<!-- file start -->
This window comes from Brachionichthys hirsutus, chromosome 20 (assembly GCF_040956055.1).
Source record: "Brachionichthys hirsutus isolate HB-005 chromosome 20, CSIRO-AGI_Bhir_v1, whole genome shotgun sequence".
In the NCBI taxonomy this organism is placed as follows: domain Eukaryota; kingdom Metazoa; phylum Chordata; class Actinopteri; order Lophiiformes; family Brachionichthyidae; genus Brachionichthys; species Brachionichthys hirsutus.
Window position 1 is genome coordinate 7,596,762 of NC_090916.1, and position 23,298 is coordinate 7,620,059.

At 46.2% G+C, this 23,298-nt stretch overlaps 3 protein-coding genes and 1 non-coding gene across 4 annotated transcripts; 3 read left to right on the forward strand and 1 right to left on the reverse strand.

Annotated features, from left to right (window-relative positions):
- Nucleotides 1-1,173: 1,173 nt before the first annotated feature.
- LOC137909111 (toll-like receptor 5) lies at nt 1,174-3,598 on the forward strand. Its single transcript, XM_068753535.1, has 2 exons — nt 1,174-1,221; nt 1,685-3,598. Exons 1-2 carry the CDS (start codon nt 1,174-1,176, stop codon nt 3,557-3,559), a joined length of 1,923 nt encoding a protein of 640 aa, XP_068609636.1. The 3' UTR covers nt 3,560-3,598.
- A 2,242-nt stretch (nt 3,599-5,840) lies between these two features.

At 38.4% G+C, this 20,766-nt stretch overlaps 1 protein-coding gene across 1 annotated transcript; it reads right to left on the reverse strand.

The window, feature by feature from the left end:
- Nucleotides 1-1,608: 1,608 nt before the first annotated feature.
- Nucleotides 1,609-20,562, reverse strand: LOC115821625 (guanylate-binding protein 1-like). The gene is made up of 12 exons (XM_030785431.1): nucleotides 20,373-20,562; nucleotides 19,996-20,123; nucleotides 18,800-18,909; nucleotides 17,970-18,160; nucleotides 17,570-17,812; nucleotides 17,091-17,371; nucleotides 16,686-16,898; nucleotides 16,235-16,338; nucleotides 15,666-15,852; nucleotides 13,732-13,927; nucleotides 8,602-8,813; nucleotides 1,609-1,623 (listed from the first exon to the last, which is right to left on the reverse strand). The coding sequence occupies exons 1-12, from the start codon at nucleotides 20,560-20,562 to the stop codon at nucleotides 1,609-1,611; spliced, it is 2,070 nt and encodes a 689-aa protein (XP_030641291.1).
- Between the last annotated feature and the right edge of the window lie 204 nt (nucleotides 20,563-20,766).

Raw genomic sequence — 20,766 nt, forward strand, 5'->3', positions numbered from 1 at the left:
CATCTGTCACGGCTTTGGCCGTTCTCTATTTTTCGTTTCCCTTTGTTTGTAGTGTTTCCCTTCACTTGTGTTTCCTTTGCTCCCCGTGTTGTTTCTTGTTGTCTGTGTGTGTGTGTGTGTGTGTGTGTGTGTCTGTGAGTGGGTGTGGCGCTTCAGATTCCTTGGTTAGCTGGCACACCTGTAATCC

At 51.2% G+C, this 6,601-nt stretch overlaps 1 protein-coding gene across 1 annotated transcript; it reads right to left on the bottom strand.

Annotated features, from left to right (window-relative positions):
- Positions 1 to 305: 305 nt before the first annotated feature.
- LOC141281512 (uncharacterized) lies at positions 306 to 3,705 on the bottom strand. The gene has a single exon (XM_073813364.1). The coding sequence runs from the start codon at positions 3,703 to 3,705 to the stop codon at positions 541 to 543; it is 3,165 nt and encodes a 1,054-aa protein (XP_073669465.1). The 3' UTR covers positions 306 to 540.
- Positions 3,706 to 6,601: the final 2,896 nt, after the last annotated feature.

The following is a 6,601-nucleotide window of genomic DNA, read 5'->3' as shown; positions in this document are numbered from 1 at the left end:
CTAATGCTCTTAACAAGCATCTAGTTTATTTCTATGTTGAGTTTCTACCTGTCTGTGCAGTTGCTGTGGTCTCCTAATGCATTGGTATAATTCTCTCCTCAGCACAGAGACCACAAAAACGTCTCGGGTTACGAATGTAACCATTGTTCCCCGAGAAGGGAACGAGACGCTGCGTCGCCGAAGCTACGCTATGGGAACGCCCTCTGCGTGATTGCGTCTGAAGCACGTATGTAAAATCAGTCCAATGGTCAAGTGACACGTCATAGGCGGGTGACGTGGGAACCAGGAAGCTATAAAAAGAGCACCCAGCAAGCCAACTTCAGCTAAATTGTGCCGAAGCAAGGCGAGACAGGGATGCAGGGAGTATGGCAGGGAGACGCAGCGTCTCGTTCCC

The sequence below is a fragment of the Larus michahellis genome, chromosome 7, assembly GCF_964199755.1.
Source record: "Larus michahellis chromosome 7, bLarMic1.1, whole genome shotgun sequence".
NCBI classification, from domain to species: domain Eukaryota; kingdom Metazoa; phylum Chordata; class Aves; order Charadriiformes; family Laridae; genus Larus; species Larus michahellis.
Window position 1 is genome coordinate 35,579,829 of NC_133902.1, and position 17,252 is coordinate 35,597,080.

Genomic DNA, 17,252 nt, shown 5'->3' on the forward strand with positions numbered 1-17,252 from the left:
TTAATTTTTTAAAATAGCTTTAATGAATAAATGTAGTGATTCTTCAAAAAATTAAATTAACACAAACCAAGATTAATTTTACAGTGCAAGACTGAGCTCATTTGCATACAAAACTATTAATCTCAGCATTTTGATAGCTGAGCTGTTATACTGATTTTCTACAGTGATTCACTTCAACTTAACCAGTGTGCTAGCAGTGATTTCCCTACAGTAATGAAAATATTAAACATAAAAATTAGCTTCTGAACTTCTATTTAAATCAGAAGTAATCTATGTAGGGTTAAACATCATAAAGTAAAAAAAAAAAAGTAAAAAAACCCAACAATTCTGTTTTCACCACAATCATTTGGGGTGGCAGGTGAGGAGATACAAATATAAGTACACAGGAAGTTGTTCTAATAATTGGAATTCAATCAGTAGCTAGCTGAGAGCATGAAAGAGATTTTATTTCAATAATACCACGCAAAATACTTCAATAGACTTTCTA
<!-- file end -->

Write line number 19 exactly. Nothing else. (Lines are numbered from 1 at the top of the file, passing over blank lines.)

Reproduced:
- Positions 1 to 305: 305 nt before the first annotated feature.